At international level, the WHO formulated guidelines for the treatment of severe acute malnutrition (or wasting) (WHO 1999, and more recently ACF 2011), and guidelines for moderate acute malnutrition (or wasting) are in the process of formulation. In contrast, surprisingly little is known on preventive schemes for acute malnutrition. In Haiti, Ruel et al (2008) found that targeting nutrition interventions to prevent children from becoming malnourished might be more effective than curative treatment to reduce child wasting. In addition, recent preventive trials in humanitarian settings focused on the use of food-based strategies, especially ready-to-use food (Isanaka, 2009;Hendricks, 2010;Parikh, 2010;Imbad, 2011). However, it is well known that the causes of under-nutrition are numerous and also relate to inadequate health and care practices, lack of food diversification, food insecurity... Therefore, the MAM'Out research project aims at assessing context-adapted sustainable preventive approaches, not based primarily on food supplementation. The objective is to provide an evidence base for these alternative approaches, in order that proven interventions be taken into account for scale-up at policy-making levels. More specifically, the MAM'Out project aims at evaluating two innovative approaches to prevent acute malnutrition, in terms of effectiveness and cost-effectiveness in the Tapoa province (East region of Burkina Faso, Africa). These preventive approaches have been identified as relevant to implement in this specific context.. Firstly, we propose to test a family development strategy (FD), a child-centered educational and home-based intervention aiming at mitigating the global family context of households vulnerable to under-nutrition. The objective is to counsel families with children under 2 to find the most advisable solutions to improve their living conditions and to acquire best possible behaviors to prevent acute malnutrition. Key messages will vary according to children age and will encompass issues with nutritional education, care practices, health, child development and hygiene. The second approach consists of a seasonal and multi-annual cash transfer (CT) program in the framework of a safety net, targeted to economically and nutritionally vulnerable households with children less than 2 years old. In order to fully adapt ths intervention to the Sahel households'context, a deeper analysis of the causes of under-nutrition will be made prior to the intervention. This will allow deciding whether it is relevant or not to condition CTs and which criteria is the most appropriate for CT conditioning. This study will be designed as a three-arm cluster randomized intervention trial, based on randomization of triple-matched rural villages of the Tapoa province. Two arms will receive the intervention and one will be a control arm. The main outcome will be the incidence of acute malnutrition (or wasting). Anthropometric measures (height, weight, edema and MUAC) will be measured at home, as well as indicators of diet diversity, hemoglobin, child development and morbidities. Questionnaires and 24-hour food recalls will also be analyzed, and a cost-effectiveness ratio will be calculated. This project is proposed by Action Contre la Faim - France, a non-governmental non-for- profit organization, and supported through a multi-annual formalized collaboration by two research institutions: Gent University (Belgium) and AgroParisTech University (France). The total length of the project is 3.5 years, with 2 years of direct interventions and measurements in the field.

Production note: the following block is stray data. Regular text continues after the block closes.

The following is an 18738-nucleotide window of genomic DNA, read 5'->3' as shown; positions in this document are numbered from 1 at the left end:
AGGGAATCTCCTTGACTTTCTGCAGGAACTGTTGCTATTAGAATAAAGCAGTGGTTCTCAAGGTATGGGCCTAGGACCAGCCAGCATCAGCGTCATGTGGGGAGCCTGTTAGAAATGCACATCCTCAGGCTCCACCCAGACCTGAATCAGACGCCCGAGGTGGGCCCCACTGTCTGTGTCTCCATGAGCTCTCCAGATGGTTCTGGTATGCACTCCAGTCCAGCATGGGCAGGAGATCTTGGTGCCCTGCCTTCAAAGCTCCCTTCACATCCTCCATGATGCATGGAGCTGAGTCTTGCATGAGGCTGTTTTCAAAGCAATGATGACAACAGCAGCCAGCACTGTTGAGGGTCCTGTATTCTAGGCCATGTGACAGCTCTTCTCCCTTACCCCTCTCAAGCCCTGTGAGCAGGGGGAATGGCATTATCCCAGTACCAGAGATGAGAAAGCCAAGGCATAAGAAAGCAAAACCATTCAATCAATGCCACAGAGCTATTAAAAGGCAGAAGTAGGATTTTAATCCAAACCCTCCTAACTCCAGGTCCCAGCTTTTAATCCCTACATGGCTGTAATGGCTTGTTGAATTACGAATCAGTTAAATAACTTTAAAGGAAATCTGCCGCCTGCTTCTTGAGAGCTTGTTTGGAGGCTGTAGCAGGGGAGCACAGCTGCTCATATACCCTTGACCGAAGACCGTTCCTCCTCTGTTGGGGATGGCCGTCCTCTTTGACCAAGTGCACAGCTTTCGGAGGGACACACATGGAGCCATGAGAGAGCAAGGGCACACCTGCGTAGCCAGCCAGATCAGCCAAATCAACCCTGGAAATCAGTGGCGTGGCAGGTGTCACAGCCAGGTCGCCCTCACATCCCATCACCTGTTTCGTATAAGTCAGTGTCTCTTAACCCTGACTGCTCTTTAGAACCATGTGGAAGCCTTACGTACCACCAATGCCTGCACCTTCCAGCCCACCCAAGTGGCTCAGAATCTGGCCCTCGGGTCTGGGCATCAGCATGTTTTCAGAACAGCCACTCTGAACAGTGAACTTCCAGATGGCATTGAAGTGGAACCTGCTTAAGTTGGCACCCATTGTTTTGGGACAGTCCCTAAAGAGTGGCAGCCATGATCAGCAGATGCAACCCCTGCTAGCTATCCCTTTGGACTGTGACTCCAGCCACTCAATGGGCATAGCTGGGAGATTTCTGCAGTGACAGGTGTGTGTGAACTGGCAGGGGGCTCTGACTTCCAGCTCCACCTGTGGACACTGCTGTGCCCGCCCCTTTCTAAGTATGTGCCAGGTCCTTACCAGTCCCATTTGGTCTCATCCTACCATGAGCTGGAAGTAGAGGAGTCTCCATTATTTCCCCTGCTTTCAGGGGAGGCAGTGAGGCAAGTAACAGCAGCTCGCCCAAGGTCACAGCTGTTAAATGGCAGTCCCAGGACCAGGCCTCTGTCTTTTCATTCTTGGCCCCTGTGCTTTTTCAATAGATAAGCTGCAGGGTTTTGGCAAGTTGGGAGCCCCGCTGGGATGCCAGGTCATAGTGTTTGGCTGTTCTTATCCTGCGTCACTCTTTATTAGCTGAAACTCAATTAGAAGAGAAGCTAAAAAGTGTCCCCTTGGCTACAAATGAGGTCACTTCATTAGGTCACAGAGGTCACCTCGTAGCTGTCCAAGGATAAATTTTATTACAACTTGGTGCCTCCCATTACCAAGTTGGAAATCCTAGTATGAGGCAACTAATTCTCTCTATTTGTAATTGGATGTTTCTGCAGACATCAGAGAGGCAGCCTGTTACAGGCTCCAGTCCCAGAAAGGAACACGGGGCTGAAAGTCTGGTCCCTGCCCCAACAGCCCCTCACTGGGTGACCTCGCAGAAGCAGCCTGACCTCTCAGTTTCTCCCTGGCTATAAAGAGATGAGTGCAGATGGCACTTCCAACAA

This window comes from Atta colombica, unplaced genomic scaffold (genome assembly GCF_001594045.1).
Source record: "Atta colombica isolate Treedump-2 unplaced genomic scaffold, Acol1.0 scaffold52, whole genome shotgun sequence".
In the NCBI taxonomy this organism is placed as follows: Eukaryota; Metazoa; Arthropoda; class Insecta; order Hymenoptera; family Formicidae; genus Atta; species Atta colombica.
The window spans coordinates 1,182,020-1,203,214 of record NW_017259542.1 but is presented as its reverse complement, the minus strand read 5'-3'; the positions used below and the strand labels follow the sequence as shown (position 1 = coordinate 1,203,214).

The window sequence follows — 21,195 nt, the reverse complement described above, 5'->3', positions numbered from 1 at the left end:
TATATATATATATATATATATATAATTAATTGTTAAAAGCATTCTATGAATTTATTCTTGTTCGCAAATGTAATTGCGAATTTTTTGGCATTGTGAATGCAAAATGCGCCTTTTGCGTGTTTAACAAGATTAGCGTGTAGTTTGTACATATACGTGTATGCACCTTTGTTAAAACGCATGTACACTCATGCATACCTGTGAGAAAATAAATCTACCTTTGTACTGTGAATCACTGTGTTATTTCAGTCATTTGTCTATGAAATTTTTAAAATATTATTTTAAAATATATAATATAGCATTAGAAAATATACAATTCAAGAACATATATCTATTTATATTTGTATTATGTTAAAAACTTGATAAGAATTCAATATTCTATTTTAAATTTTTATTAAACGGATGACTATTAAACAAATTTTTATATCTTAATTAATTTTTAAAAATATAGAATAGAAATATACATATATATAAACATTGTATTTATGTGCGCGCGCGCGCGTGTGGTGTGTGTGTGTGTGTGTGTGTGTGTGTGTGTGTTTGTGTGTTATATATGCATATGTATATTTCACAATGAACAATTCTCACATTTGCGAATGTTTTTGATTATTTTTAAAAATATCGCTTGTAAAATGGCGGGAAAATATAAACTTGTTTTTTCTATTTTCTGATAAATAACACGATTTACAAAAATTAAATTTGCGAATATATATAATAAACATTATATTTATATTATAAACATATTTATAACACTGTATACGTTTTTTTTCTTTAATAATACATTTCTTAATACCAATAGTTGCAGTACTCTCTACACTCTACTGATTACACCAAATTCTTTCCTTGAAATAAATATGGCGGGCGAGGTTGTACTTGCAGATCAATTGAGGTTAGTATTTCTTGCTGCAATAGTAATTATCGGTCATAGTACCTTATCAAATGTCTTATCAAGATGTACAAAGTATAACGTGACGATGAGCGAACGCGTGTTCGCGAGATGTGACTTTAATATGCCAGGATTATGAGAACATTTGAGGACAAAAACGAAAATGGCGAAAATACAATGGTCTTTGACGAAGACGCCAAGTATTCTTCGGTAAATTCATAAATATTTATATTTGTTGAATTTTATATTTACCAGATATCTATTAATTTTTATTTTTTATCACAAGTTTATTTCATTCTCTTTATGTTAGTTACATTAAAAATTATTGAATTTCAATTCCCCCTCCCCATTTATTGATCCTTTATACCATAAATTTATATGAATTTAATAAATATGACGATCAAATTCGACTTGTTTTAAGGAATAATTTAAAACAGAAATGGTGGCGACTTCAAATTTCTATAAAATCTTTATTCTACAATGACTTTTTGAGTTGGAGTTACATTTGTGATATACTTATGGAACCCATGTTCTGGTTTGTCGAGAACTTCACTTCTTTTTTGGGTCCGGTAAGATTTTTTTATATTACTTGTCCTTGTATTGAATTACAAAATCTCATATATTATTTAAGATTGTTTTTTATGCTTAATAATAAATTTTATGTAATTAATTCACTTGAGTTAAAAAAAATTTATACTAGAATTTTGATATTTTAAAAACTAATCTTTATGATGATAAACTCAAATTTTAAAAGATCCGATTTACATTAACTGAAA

The first aim of Millennium Development Goals is to eradicate extreme poverty and hunger. With 55 million of acute malnourished children in the world and effective but expensive treatment for Severe Acute Malnutrition, prevention of acute malnutrition is a worldwide major public health issue, especially in humanitarian contexts. Considering the paucity of data pertaining to non-food based strategies for the prevention of acute malnutrition, the proposed project will contribute to produce evidence on effective, context-adapted and reproducible approaches to prevent acute malnutrition.